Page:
Romo control app

Romo Control App overlays basic touchscreen navigation/camera and expression controls over top of the visual feed from Romo-mounted iPhone. Image copyright Romotive

The telepresence option adds even more fun. You need at least an iPhone 4S docked in Romo to pull this off, but once you do, the robot is transformed into a mobile telepresence. The controller (who ‘calls’ the Romo with a unique Romo number to request control) has full command of the robot as in the R/C mode. But, instead of Romo’s face, the controller’s face is displayed on the iPhone, and they have use of its camera, microphone and speaker, so it’s possible to zip around the house and participate in conversations with people — while located virtually anywhere in the world.

The Romo downsides? No Android support (or Windows Phone for that matter) — although the device can be remotely controlled by any computer or device able to run Chrome or Firefox browsers. Also, the need to dock the iOS device means having to choose a Romo specifically for your generation iPhone. Because that dock connector can’t be swapped out, upgrading your iPhone could lead to an orphaned Romo. Finally, your iOS device is in that cradle, so if you take control and drive it full speed off the top of the stairs, it’s not just an R/C toy that’s going to take a tumble, it’s your iPhone or iPod going down too.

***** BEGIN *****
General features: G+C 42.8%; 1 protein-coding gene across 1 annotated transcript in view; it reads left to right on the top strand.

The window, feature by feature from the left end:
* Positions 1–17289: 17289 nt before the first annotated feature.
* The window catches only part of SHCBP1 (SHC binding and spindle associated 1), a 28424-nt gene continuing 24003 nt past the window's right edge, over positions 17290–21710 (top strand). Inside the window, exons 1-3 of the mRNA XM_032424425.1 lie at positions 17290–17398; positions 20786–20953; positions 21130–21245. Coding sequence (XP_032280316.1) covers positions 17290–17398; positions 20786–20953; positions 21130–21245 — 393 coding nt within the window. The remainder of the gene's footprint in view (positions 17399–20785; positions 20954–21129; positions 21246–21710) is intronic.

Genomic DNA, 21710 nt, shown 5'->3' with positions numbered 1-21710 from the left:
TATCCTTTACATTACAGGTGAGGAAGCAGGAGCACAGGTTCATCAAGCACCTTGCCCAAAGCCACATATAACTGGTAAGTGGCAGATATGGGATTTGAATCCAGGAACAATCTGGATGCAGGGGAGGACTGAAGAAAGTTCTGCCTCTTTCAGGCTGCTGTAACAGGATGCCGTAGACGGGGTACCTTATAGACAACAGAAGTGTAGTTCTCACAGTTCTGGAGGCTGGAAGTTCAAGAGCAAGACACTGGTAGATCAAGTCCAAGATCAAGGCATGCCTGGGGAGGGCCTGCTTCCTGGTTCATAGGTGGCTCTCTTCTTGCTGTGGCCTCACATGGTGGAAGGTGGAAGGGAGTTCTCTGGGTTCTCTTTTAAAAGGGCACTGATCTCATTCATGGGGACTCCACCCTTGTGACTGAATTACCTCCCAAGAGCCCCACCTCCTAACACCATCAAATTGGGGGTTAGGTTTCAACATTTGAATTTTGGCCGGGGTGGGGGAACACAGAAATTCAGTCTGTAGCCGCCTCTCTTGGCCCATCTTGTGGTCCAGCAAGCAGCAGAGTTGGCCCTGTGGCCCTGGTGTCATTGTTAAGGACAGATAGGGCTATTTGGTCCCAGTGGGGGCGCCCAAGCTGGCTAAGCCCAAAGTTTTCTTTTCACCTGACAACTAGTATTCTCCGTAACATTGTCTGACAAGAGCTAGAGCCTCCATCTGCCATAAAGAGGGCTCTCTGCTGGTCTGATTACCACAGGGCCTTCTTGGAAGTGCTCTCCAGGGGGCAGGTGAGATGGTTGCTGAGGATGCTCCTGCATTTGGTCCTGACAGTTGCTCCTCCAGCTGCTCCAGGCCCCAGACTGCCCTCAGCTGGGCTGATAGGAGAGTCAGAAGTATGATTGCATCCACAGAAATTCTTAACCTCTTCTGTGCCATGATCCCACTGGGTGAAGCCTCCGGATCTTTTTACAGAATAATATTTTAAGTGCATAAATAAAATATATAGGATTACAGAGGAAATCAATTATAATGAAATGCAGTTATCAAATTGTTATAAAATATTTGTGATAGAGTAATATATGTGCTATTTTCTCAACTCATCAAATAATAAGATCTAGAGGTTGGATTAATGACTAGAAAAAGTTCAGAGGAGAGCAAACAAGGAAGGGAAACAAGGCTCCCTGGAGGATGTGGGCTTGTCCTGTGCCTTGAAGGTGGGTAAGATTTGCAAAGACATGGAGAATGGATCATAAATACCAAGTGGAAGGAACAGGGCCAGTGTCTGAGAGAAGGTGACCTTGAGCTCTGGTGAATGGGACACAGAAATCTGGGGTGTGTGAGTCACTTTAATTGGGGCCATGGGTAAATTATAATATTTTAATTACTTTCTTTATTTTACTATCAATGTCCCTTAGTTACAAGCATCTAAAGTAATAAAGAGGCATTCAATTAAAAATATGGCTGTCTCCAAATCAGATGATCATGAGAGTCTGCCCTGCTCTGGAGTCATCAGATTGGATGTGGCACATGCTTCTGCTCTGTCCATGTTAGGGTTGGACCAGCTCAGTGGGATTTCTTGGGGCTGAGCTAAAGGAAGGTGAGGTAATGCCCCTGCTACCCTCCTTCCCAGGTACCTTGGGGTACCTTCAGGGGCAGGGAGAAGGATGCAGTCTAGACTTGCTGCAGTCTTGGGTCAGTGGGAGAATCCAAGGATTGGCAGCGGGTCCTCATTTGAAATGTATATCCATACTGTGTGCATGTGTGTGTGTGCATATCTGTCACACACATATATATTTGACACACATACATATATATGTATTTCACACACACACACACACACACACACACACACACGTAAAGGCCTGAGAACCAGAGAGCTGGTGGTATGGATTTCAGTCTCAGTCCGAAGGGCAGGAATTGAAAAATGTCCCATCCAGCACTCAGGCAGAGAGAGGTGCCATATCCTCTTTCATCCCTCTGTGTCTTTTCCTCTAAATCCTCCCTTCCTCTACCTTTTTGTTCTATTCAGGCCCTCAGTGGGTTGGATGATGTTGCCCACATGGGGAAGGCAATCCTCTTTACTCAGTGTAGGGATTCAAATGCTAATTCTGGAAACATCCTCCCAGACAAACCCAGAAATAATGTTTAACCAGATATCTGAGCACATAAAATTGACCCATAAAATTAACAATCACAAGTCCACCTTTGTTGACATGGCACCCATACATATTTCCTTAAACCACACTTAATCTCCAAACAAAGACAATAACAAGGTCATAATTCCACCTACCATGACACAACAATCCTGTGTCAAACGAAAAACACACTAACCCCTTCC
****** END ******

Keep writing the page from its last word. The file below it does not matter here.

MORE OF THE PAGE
I already liked Romo enough to include it as my entry in our yearly Toys Edition Holiday Gift Guide and having the extra time to really put it through its paces cemented that initial reaction. The $149.99 price (for 30-pin dock version or Lightning dock version — make sure you order the right one) may be a little steep compared to other robotic toys and you do still need a compatible iOS device to complete the package, but considering the ground it covers, the built-in rechargeable battery and the build quality of the Romo base, I think it’s well worth it.

Disclosure: Romotive provided a Romo for review purposes.

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Brad Moon

About Brad Moon

Brad has been a GeekDad core contributor since 2007 and writes about technology for a wide range of outlets. He's also a WFH dad, resident Canuck, outdoor enthusiast, camper extraordinaire and frequent reviewer of gadgets, devices and gizmos.

Brad Moon

About Brad Moon

Brad has been a GeekDad core contributor since 2007 and writes about technology for a wide range of outlets. He's also a WFH dad, resident Canuck, outdoor enthusiast, camper extraordinaire and frequent reviewer of gadgets, devices and gizmos.

One thought on “GeekDad Review: Romo App-Controlled Robotic Pet for iOS Devices

  1. We have a Romo, and it is very cool, but one thing to keep in mind is how old your iPhone is. Our Romo frequently loses connection with the phone and says “device not supported.” This happens both on my old iPhone 4 and my wife’s relatively new iPhone 4S. It happens so often that Romo is basically unusable for us. I guess the 30-pin dock on the iPhone is easily damaged.